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Many people have tried Chinese Hot Pot, but it’s usually a communal pot where everyone dips whatever they wish into the common broth and then everyone personalizes their dipping sauces to their taste. Hai Di Lao gives everyone an opportunity to choose their own personal broth in heated stations at the table, ranging from mushroom, to miso spicy, to spicy. There are many ways to customize each soup base ranging from level of spice to kind of spice, and in some cases adding double umami to the mushroom base.

Their location in Arcadia is in the Santa Anita Mall and has lines on par with Din Tai Fung, so either go very early or very late. The ordering system is nearly completely automated, so you will be ordering from an iPad (with pictures) at the table, as servers bring you any drinks, extras, or perform the special custom noodle dance for you! There are aprons/bibs for everyone and they are meant to be so soft and cute that you will want to buy one…like hotel robes that are extra fluffy 🙂 They sell several of their items both online and in the restaurant, so if you want to try making your own at home you can.

This is a high end, high quality ingredient place, so expect to pay around $50 per person. The value is good for the choices, which range from wild Mexican Shrimp to kurobuta pork on the protein side, to yam noodles and assorted exotic mushrooms.

My choice of spicy soup base (I chose MEDIUM) was so spicy I had to have it changed out the mushroom. The smart waiter saw me suffering and said, “This is your first time here?” I learned after the fact that most people never order this hot pot base and only a few use it as an extra soup base. Even after rinsing off my meat in the mushroom base later, I was still tearing up from the spice 😦

One of my friends ordered the miso spicy soup which was what I would do if I wanted spice. It was hot enough for a spie lover, but still edible.

The meat was incredible! The quality was evident in every bite; we got both the pork and New Zealand Lamb

This is the full spread for 3 of us, including from the top, the assorted vegetables, egg noodles, rice cakes, New Zealand lamb, exotic mushroom assortment, Mexican Wild Shrimp, and the kurobuta pork in the center.

We also had 2 glasses of decent wine, a non alcoholic drink, and we gorged on the sauce and dessert bar, which featured everything from macaroni salad and rambutan fruit, to mini fried sesame balls.

It was a very fun evening out, with a noodle man pulling acrobatic noodles for nearby tables (you may order him for your table), then a dragon parade and magician giving the restaurant a festive show for young and old alike. For a celebration, this is a fun place with high quality food and presentations than most hot pot places. I would not come here alone or for a quiet meal, but definitely will be back with a group for more fun and food (and we will order the noodle man)!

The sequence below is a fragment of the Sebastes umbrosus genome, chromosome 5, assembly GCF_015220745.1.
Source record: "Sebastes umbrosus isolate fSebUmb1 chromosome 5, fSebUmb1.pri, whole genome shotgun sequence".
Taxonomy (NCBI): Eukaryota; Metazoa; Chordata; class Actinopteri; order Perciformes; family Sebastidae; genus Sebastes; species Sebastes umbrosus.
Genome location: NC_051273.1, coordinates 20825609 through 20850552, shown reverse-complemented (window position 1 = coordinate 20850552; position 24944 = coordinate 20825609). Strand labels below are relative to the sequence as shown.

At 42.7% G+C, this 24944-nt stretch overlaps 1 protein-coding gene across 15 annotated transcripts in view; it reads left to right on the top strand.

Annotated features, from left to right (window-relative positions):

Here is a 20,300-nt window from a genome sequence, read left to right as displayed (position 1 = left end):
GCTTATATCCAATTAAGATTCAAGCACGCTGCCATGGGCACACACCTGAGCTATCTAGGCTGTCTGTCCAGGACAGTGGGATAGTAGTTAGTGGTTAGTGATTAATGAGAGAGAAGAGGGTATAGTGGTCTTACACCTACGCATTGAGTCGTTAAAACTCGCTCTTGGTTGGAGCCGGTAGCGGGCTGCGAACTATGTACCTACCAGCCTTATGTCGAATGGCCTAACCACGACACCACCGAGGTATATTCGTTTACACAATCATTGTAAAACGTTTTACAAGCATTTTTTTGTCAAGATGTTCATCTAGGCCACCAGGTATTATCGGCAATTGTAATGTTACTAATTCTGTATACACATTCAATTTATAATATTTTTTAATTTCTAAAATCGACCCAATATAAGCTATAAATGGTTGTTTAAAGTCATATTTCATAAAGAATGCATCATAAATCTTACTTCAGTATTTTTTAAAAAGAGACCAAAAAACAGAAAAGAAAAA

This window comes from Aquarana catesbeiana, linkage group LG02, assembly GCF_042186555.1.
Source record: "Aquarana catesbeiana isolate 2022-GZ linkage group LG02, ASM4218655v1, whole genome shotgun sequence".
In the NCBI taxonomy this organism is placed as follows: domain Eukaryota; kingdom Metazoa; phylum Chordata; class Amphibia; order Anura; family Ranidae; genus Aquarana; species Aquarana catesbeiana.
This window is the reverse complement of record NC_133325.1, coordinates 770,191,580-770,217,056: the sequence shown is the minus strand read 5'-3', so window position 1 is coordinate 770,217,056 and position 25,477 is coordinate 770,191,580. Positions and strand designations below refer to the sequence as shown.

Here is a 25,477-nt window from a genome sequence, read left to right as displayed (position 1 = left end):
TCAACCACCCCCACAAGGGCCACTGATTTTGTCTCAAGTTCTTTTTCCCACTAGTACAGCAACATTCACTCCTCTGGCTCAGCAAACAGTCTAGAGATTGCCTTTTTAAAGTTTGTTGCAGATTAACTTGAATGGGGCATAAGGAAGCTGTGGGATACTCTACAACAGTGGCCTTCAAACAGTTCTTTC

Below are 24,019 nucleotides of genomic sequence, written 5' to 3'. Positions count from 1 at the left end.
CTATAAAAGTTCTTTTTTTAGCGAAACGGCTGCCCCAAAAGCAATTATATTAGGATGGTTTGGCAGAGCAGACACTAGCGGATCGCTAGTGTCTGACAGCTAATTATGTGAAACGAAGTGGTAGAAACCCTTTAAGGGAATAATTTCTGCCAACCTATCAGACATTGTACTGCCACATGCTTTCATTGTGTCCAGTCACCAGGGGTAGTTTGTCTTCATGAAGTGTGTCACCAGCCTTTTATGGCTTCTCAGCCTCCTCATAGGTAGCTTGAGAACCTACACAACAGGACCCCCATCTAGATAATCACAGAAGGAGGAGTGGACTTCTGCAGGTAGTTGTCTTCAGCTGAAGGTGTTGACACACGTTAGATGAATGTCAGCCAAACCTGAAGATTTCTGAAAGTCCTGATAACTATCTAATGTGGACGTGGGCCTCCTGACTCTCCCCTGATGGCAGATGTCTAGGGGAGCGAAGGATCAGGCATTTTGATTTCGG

French food is my comfort food, but for visitors from NYC who came to town, finding a spot worthy of two picky palates became a foodie challenge, especially when one of them is a working chef. Sadly few good options are on the westside of town, and not wanting to trek east on a week-end night, I remembered that I had tried take out from Cathay Palisades at a dinner party, so a quick text later, the restaurant welcomed us as friends of their regular customers (it always helps to be referred). We had enough people to try several things and I’m happy to say everything was fresh, flavorful, and we cleaned all the plates 🙂

The mushroom medley for $13.25 was served with steamed broccoli. It is great as a side dish or main for vegetarians, with a nice assortment of mushrooms in an oyster sauce.

The salt and pepper shrimp for $19 was a crowd favorite for nostalgic reasons, but although the shrimp were fine, I found it lacked anything to rave about.

Another group favorite were the garlic noodles, but again I found them good, but not outstanding.

One of my favorite dishes was the calamari with bok choy for $18.50, with perfectly cooked tender calamari and lightly stir fried bok choy that used only the tender baby bok choy.

My other favorite dish was the shrimp with snow pea pods for $18.50 which featured the high quality shrimp once again, but this time with the pea pods which had been painstakingly defibered so that every pod was tender and crunchy without any strings. The hallmark of any good food is the care and attention they take to ensure fresh quality ingredients, but the extra mile of proper preparation and technique add to the enjoyment of the diners who reap the benefits of taste and textures that make for happy eaters.

Everyone who came in was welcomed by name, so they obviously have a loyal regular base of customers who appreciate their food, as well as very efficient and friendly service. It was a pleasure to share the comfort of good Chinese food with friends, locally and from afar.